America needs to talk about a lot more than just guns
SAN DIEGO -- After the tragic school shooting in Parkland, Florida, Americans are eager to talk about guns.
Half the country seems to be saying that firearms deserve all the blame for tragedies like these, while the other half is trying to exonerate guns completely. Both arguments are wrong.
Not that Americans shouldn't talk about guns -- and gun control. We should. Now that 19-year-old Nikolas Cruz has been charged with killing 17 people at Marjory Stoneman Douglas High School, this is a good time to do it.
We need to keep high-powered rifles out of the hands of the troubled, alienated and mentally ill by requiring those who buy them to take a psychological test. We also must limit the number of guns bought by one person in a given year; ban the AR-15, which isn't really intended for hunting unless you're hunting humans; raise the legal age to buy a gun to 21; and strengthen background checks, as President Trump reportedly wants to do.
We also need to be more aggressive in monitoring gun sales to individuals who fit the profile. When the FBI pursues mass murderers and serial killers, agents often use a profile that suggests the suspects are white males. So, just like they have done with Muslim Americans in terrorism cases, the FBI should keep a registry of white males who stockpile high-powered weapons and subject them to extra scrutiny.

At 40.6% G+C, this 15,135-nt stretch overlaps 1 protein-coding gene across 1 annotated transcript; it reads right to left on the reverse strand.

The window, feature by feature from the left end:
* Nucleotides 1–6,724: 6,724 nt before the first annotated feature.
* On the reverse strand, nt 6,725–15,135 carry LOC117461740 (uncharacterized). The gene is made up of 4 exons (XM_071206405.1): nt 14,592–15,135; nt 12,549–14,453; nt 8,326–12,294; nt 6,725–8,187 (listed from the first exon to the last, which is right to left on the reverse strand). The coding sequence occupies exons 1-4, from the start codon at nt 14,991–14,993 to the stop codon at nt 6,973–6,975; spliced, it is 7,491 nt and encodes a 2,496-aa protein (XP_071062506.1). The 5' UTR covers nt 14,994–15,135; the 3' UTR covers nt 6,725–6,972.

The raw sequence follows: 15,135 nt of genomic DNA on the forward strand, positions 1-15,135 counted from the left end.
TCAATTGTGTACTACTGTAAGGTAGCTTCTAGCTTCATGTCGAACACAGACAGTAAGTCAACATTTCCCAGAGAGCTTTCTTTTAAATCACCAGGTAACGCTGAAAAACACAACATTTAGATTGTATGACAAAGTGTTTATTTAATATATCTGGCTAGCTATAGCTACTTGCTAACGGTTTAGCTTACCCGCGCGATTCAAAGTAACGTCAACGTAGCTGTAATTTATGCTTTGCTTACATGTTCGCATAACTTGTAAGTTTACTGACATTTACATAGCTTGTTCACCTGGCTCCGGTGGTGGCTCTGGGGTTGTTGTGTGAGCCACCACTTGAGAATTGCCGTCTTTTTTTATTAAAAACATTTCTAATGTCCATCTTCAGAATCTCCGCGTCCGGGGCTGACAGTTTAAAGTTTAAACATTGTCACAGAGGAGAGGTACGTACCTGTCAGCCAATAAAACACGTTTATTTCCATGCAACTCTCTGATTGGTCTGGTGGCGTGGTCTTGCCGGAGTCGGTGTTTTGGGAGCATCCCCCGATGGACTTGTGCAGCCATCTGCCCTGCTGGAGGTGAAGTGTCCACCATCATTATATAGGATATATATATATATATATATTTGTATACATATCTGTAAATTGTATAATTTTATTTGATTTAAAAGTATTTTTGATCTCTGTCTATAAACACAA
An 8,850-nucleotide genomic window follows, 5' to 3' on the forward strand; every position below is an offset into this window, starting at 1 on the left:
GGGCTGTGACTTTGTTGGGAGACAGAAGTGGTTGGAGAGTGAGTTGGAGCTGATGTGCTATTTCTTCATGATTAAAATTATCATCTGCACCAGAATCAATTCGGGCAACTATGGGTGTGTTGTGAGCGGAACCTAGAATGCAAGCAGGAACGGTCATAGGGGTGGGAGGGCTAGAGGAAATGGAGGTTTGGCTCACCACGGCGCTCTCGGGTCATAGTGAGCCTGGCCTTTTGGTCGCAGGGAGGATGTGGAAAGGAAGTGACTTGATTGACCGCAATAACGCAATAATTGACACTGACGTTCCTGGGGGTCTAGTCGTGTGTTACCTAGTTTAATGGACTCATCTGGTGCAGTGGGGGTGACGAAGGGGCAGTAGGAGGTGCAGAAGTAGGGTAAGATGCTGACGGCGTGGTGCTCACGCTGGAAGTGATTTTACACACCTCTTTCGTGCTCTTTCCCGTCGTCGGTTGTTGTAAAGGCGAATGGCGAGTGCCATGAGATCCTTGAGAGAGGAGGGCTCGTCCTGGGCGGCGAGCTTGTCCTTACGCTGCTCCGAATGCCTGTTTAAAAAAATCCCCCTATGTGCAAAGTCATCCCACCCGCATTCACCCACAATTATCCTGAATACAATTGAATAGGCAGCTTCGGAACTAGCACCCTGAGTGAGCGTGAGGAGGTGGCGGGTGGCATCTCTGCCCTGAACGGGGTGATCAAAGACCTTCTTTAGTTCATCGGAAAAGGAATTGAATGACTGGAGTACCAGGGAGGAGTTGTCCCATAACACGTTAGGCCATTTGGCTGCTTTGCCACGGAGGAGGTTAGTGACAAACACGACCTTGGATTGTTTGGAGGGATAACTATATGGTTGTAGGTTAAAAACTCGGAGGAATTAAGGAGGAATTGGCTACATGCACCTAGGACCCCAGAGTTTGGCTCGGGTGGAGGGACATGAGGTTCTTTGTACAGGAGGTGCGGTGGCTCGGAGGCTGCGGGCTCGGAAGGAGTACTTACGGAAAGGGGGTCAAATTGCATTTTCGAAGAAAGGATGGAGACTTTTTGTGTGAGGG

Americans do need to talk about guns. Yet, while we're distracted by that conversation, here's a list of other really important things we're still not talking about:
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-- Whether America's youth have gradually become desensitized to violence by blockbuster movies;
-- Why our country is so bad at detecting individuals with mental health issues and getting them the help they need;
-- Why some parents do a bad job of keeping tabs on their child's behavior or keeping them away from dangerous things;
-- Whether violent video games (especially first-person simulated shooter games) trivialize and encourage violence;